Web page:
While the Supreme Court makes its decision on the Affordable Care Act, lawmakers in Washington, D.C., are driving forward repeal-oriented legislation and simultaneously talking about reinstating elements of the Act should the whole thing be struck down, while HHS, CMS, and the IRS all released new or proposed rules on how to implement elements of the Act, and states like California and Oregon moved closer to full implementation of the Affordable Care Act.
AT THE AGENCIES
The IRS issued guidance on employer implementation of the Affordable Care Act’s new $2,500 cap on employee contributions to flexible health savings accounts, and has requested comments on possible changes to the “use-or-lose” rules for health FSAs. The $2,500 limit will become effective with cafeteria plan years beginning after December 31, 2012 and will be indexed for inflation.
CMS released its 2011 data on the Primary Care Incentive Program which, established by the Affordable Care Act, requires Medicare to pay primary care providers whose primary care billings comprise at least 60 percent of their total Medicare allowed charges, a quarterly bonus of 10 percent from Jan. 2011 – Dec. 2015. The majority of funds (86 percent) went to physicians practicing in urban areas, and roughly 50 percent went to general internists while 38 percent went to family physicians.
ON THE HILL
Awaiting the Supreme Court’s decision on the Affordable Care Act, Senate Republicans now appear to be embracing a contingency plan rumored to be afoot among key House Republicans: Reinstate popular provisions of the Affordable Care Act if the Supreme Court overturns the law. Notable provisions under discussion include the ability of young adults to stay on their parents’ insurance through age 26, a guarantee of coverage for those with pre-existing conditions, and plans to close the Medicare prescription drug coverage gap known as the “doughnut hole.”
The House Ways and Means Committee marked up four bills and related measures on flexible savings accounts and health savings accounts, which easily passed committee with strong support from Democrats and Republicans.
The previously private details of a lengthy negotiation and deal between the Obama administration and the pharmaceutical industry on the Affordable Care Act were made public last week when the House Energy and Commerce Oversight and Investigations Subcommittee released a memo and associated documents as part of its ongoing investigation launched more than a year ago.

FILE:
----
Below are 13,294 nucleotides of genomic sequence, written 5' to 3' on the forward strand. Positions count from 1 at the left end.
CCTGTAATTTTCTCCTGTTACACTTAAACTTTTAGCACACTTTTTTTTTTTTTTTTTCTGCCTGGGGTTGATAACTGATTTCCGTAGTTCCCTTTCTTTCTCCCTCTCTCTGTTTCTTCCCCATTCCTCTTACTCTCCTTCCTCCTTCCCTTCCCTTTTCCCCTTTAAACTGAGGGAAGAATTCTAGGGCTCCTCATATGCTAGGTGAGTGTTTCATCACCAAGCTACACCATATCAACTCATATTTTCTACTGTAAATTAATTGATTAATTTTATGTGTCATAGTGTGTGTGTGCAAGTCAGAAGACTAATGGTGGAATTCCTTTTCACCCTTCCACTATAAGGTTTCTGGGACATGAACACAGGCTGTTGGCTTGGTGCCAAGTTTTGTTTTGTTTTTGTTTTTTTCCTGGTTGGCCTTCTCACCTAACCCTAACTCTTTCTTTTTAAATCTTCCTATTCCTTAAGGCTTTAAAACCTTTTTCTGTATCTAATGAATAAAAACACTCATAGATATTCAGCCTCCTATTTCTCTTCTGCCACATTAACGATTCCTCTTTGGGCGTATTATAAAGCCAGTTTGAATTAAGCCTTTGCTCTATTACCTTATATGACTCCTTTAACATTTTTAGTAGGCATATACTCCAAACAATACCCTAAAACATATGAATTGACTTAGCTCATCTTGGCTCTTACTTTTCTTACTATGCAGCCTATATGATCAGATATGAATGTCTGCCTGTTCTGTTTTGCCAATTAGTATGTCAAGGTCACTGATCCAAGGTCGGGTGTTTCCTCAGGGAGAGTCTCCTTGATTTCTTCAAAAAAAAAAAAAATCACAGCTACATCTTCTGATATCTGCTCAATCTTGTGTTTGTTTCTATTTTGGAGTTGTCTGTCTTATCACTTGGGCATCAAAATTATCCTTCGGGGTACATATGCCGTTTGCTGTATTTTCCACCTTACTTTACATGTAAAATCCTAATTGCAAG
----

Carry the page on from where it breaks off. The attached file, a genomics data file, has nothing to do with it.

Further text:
IN THE STATES
New Hampshire’s Granite State Network has teamed up with Cigna to launch a collaborative accountable care initiative that is focused on achieving many of the same goals as accountable care organizations.
Oregon’s Health Authority has provisionally certified 11 organizations to be the state’s first coordinated care organizations under an overhaul of the Oregon Health Plan, made possible by the Obama administration’s approval earlier last month of a $1.9 billion grant. The 11 organizations will be responsible for integrating health care for low-income patients on Medicaid, and more organizations are expected to apply for certifications soon and possibly come online this autumn.
California’s state senate approved a bill to make numerous protections of the Affordable Care Act – such as ensuring individuals do not lose or get denied coverage because of pre-existing conditions and requiring every health plan to include guaranteed availability and renewability of coverage – part of California law.
IN THIRD PARTIES
The nation’s largest umbrella group for U.S.-based Catholic nuns, which recently disagreed with the Catholic Bishops’ analysis of the health care law and supported President’s Obama plan, spoke out after the Vatican said the group had adopted “certain radical feminist themes incompatible with the Catholic faith.” The nuns said the Vatican’s assessment was unsubstantiated and result of a flawed process, and they will take their concerns to a meeting in Rome on June 12.
To view our compilation of recent health care reform implementation news, click here.